Minister of Labour, Emeka Wogu
As Nigerian workers set out to celebrate another ‘Workers Day’, Linda Erokeanalyses the struggle by trade unions in the last year, as well as how the rising spate of insecurity and government policies are threatening the existence of the labour movement
Today is May Day! A day celebrated as a public holiday for workers throughout most countries, with the exception of the United States and Canada, because of the holiday's association with communism.
Traditionally, it is a day that workers all over the world celebrate the achievements of trade unions and labour movements in its struggle to defend the rights and interests of the working class.
It is also a day where workers express their views on the various policies of government and employers and how it has affected their lives and general well being. Since the late 19th century, workers all over the world have engaged in what can be described as a “direct war” as they always had to fight to win better wages and conditions of work. They use the occasion of May Day to celebrate their struggle against exploitation and all forms of unfair practices by employers.
Unlike previous Workers’ Day celebrations where workers only lament poor working conditions and review employee/employer relations, insecurity and corruption are the major issues that will come under the spotlight today as labour movements across the country celebrate their Day.
Leaders of the Nigeria Labour Congress (NLC) and Trade Union Congress of Nigeria (TUC) will use the occasion of this year’s May Day celebration to campaign against corruption within government and the corporate sector as well as the growing level of insecurity in the nation’s economy.
There is a growing concern not only from the labour movement but from the entire citizens on the security situations in the country; particularly at this critical period of economic transformation. The insurgence of terrorism and kidnappings has led to wanton destruction of lives and properties across the country.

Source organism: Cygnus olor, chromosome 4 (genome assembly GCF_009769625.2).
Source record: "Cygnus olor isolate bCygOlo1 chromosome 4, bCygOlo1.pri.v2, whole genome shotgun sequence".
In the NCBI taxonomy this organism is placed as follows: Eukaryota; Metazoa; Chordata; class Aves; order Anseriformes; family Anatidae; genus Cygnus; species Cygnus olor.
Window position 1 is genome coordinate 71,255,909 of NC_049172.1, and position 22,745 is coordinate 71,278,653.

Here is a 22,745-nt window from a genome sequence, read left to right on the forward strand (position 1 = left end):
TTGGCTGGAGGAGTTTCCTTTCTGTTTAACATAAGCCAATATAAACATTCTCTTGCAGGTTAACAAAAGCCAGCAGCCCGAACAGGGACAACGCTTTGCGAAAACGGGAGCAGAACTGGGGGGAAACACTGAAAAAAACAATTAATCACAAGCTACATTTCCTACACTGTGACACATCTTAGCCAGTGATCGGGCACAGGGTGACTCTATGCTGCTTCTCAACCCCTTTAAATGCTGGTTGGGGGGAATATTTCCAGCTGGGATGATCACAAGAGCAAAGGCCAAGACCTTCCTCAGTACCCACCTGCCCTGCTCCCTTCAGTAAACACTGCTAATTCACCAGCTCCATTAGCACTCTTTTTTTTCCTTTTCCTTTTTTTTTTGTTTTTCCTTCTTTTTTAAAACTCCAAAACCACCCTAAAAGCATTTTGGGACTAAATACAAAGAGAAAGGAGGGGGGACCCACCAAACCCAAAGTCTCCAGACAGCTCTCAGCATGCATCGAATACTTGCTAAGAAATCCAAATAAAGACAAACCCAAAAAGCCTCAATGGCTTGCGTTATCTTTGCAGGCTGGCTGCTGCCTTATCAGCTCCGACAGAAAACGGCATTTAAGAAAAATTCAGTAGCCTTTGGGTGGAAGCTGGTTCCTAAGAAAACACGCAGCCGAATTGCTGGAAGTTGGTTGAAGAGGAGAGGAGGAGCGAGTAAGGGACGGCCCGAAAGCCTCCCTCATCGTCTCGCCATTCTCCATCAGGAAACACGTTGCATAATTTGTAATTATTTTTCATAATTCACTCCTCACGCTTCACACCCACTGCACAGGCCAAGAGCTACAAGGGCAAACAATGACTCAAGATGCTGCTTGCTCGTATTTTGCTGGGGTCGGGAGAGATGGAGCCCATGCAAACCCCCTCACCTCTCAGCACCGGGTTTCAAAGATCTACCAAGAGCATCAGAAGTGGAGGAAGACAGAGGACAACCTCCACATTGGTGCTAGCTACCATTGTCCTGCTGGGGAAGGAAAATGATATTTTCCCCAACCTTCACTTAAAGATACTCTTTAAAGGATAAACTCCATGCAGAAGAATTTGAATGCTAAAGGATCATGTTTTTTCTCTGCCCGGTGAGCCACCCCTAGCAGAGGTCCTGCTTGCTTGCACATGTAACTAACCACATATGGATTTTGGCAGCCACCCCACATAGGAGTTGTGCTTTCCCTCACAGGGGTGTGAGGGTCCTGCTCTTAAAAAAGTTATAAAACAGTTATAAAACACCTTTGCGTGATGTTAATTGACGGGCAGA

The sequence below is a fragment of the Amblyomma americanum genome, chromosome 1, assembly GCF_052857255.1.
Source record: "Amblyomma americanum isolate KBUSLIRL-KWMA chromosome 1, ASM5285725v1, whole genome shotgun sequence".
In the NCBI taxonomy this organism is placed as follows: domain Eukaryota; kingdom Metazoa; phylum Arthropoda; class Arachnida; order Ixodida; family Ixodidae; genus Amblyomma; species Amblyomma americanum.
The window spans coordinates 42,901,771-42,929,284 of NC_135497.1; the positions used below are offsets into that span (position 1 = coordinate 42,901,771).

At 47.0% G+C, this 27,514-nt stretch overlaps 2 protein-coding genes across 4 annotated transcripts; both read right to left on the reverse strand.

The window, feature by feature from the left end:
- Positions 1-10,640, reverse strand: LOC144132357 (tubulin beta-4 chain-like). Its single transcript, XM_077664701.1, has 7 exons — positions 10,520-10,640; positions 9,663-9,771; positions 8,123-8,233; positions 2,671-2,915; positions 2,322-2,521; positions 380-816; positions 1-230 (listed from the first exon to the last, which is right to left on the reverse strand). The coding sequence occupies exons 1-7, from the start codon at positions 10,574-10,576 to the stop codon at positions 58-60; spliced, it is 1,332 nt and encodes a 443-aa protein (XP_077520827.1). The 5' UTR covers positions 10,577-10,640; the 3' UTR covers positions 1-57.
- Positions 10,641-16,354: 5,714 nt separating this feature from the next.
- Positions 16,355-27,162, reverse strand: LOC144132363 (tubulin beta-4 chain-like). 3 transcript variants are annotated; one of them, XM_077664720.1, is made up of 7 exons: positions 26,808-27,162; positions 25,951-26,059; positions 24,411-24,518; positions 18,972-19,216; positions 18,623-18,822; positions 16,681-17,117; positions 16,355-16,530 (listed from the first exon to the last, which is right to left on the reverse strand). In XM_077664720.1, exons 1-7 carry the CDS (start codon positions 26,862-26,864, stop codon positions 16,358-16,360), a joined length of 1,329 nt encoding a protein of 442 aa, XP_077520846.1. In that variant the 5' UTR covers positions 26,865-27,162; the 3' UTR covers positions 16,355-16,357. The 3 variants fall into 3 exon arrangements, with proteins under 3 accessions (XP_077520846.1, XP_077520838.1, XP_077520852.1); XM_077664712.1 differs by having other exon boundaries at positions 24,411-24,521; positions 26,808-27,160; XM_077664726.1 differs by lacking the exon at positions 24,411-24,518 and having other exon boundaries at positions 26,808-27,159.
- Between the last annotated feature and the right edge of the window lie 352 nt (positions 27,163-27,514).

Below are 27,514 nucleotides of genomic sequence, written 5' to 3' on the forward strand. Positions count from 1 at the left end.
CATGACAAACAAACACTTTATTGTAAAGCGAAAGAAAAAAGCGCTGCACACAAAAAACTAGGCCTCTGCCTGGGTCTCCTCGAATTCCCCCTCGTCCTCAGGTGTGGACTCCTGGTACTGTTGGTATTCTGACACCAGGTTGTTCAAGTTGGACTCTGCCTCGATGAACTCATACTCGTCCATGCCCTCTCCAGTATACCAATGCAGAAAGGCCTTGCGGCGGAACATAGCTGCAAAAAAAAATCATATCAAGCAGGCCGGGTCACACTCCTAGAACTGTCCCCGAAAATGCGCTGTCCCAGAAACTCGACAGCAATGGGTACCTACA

Thus, the theme of this year’s May Day ‘Right to Work, Food and Education: Panacea to Insecurity’ aptly captured the recent happenings in the nation’s economy.
The continuous and seemingly unchecked bombings constitute grave danger to the unity and development of the country. The numerous attacks by the Boko Haram on public and private institutions with the media as new target had resulted in wanton loss of lives and properties.
“Since the beginning of the year not less than 400 lives have been lost from the sect’s attack. The failure by government to address the challenges of insecurity in the country has continued to threaten meaningful development and hinder foreign investment- a situation that is adversely affecting wellbeing of the Nigerian workers.
President General of TUC, Comrade Peter Esele, who expressed labour’s concern on the state of the nation, urged the Federal Government to view the present security situation as a great opportunity to redress the various foundational challenges confronting the ordinary citizen rather than as an opportunity to arm the security agencies the more.
Esele also called on politicians to rein in their appetite for power and stop the war against Nigeria and its people.
Stressing that government must make conscious effort to open up the political space and allow broader participation of all in the governance of the nation, Esele called for tolerance and for opposing views and dissent.
According to him, power can only be good when it is deployed for the benefit of the populace, and as such government should be brought closer to the people in an open and transparent way.
“The major weapon that is needed to confront Boko Haram is openness in government, it is making work more available for the people and especially the youth, it is making access to food and housing more readily available and, it is increasing access of all to quality education and the deliberate creation of greater safety – nets to the most vulnerable groups within the nation.
“Government is about people, it should therefore be brought closer to the people and the present rush to abdicate responsibilities in the guise of PPP and outright privatisation should be reconsidered and mediated so that the people can win; and as long as the people are winning, the government is winning and the country wins,” Esele explained.
In the same vein, President of the NLC, Comrade Abdulwaheed Omar, called on the nation's security apparatus to live up to their responsibilities and save Nigeria from the dangerous trend the country was gradually degenerating to.